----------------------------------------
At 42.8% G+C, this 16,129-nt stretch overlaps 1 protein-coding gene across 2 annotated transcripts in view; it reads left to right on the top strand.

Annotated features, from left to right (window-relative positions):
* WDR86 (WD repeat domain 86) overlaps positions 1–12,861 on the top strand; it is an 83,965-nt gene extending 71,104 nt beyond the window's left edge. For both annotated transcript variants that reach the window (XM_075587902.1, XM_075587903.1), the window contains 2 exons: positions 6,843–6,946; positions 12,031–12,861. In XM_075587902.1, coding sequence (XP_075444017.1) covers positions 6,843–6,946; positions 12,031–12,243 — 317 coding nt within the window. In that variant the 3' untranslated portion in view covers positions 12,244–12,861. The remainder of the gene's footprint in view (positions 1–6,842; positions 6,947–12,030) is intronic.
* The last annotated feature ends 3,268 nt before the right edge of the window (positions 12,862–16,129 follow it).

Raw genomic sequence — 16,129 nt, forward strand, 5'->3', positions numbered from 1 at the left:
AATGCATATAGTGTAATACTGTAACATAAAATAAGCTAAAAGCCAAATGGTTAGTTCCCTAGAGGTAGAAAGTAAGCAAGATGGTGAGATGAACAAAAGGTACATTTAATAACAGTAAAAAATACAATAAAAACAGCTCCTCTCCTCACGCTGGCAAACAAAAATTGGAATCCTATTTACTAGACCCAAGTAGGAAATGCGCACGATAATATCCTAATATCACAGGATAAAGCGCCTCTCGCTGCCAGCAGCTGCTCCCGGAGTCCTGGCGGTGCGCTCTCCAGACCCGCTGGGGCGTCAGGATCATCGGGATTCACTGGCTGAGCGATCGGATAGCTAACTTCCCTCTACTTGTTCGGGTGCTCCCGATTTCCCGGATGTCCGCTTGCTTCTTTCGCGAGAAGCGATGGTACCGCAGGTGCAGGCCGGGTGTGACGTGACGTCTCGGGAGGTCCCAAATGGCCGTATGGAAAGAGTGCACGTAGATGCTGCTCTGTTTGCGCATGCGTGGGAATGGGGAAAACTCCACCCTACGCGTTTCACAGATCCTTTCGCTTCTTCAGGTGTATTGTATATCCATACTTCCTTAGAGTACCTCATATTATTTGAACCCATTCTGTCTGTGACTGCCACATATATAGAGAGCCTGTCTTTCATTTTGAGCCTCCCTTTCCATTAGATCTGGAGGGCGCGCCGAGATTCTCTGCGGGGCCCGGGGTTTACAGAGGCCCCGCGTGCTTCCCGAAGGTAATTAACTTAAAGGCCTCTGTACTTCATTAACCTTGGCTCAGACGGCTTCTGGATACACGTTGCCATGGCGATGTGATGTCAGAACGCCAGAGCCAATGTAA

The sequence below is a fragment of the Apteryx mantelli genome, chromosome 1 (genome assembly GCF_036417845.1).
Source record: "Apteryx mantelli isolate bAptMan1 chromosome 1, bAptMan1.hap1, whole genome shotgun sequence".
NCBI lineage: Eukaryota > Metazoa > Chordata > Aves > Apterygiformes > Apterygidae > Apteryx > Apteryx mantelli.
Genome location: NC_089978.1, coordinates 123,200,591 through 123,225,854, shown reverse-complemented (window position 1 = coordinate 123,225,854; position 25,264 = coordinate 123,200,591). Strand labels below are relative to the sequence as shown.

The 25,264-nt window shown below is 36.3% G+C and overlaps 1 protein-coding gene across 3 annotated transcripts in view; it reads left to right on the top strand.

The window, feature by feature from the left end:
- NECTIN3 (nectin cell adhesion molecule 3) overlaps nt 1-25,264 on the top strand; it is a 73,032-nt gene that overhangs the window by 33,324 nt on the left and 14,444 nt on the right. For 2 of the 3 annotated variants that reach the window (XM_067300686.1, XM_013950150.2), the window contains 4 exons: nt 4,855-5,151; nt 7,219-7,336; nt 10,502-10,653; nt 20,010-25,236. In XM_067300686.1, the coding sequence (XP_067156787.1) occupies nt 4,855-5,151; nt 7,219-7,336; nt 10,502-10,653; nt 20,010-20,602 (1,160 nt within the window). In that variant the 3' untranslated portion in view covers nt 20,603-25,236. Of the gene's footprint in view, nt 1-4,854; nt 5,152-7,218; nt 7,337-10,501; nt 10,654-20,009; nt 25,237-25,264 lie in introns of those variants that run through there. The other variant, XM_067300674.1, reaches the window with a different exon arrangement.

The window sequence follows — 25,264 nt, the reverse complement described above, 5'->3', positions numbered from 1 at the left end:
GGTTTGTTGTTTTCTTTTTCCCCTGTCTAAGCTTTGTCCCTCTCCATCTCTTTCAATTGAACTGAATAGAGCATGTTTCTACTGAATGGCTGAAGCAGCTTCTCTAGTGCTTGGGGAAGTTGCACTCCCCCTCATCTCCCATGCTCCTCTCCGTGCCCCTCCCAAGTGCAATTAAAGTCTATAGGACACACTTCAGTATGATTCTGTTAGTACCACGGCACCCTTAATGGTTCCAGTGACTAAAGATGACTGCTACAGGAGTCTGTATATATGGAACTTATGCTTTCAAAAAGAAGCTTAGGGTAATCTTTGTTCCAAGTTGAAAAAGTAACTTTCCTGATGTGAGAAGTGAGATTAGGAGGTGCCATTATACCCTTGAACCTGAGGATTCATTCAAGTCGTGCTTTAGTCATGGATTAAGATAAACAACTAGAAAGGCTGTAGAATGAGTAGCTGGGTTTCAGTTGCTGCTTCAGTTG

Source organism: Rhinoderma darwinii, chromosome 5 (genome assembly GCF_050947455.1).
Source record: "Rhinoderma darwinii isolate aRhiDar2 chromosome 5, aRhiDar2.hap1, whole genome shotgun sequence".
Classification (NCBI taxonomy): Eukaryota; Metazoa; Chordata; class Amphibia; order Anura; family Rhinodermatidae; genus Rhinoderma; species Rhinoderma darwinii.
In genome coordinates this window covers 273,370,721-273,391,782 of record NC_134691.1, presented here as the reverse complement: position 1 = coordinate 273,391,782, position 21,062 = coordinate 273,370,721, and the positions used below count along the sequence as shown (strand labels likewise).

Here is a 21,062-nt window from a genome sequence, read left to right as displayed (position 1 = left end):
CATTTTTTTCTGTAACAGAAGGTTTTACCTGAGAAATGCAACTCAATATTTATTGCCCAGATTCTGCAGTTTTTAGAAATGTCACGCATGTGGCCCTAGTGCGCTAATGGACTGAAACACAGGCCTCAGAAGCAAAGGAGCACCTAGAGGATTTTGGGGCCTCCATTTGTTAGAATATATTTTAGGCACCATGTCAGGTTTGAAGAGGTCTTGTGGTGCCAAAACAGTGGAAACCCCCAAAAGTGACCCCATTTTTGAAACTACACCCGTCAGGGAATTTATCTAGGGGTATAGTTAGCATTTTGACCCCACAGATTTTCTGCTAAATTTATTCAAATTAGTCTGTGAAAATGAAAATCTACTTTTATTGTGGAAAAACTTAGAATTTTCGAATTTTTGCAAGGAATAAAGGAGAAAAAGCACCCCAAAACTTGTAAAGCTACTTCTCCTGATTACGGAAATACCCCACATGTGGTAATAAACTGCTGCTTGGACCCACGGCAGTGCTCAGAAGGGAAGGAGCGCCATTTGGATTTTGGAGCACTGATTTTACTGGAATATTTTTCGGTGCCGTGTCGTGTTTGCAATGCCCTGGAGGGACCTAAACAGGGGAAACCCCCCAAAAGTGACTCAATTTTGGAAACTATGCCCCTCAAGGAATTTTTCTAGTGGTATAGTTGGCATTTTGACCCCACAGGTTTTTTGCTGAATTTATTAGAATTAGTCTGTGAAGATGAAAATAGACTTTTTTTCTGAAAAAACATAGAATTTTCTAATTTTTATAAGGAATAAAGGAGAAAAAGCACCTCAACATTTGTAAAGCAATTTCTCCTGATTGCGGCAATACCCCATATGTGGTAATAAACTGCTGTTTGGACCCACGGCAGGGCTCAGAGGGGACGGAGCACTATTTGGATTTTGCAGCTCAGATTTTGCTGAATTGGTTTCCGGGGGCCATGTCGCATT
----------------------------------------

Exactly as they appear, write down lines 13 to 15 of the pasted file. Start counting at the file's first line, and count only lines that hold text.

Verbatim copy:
- NECTIN3 (nectin cell adhesion molecule 3) overlaps nt 1-25,264 on the top strand; it is a 73,032-nt gene that overhangs the window by 33,324 nt on the left and 14,444 nt on the right. For 2 of the 3 annotated variants that reach the window (XM_067300686.1, XM_013950150.2), the window contains 4 exons: nt 4,855-5,151; nt 7,219-7,336; nt 10,502-10,653; nt 20,010-25,236. In XM_067300686.1, the coding sequence (XP_067156787.1) occupies nt 4,855-5,151; nt 7,219-7,336; nt 10,502-10,653; nt 20,010-20,602 (1,160 nt within the window). In that variant the 3' untranslated portion in view covers nt 20,603-25,236. Of the gene's footprint in view, nt 1-4,854; nt 5,152-7,218; nt 7,337-10,501; nt 10,654-20,009; nt 25,237-25,264 lie in introns of those variants that run through there. The other variant, XM_067300674.1, reaches the window with a different exon arrangement.

The window sequence follows — 25,264 nt, the reverse complement described above, 5'->3', positions numbered from 1 at the left end:
GGTTTGTTGTTTTCTTTTTCCCCTGTCTAAGCTTTGTCCCTCTCCATCTCTTTCAATTGAACTGAATAGAGCATGTTTCTACTGAATGGCTGAAGCAGCTTCTCTAGTGCTTGGGGAAGTTGCACTCCCCCTCATCTCCCATGCTCCTCTCCGTGCCCCTCCCAAGTGCAATTAAAGTCTATAGGACACACTTCAGTATGATTCTGTTAGTACCACGGCACCCTTAATGGTTCCAGTGACTAAAGATGACTGCTACAGGAGTCTGTATATATGGAACTTATGCTTTCAAAAAGAAGCTTAGGGTAATCTTTGTTCCAAGTTGAAAAAGTAACTTTCCTGATGTGAGAAGTGAGATTAGGAGGTGCCATTATACCCTTGAACCTGAGGATTCATTCAAGTCGTGCTTTAGTCATGGATTAAGATAAACAACTAGAAAGGCTGTAGAATGAGTAGCTGGGTTTCAGTTGCTGCTTCAGTTG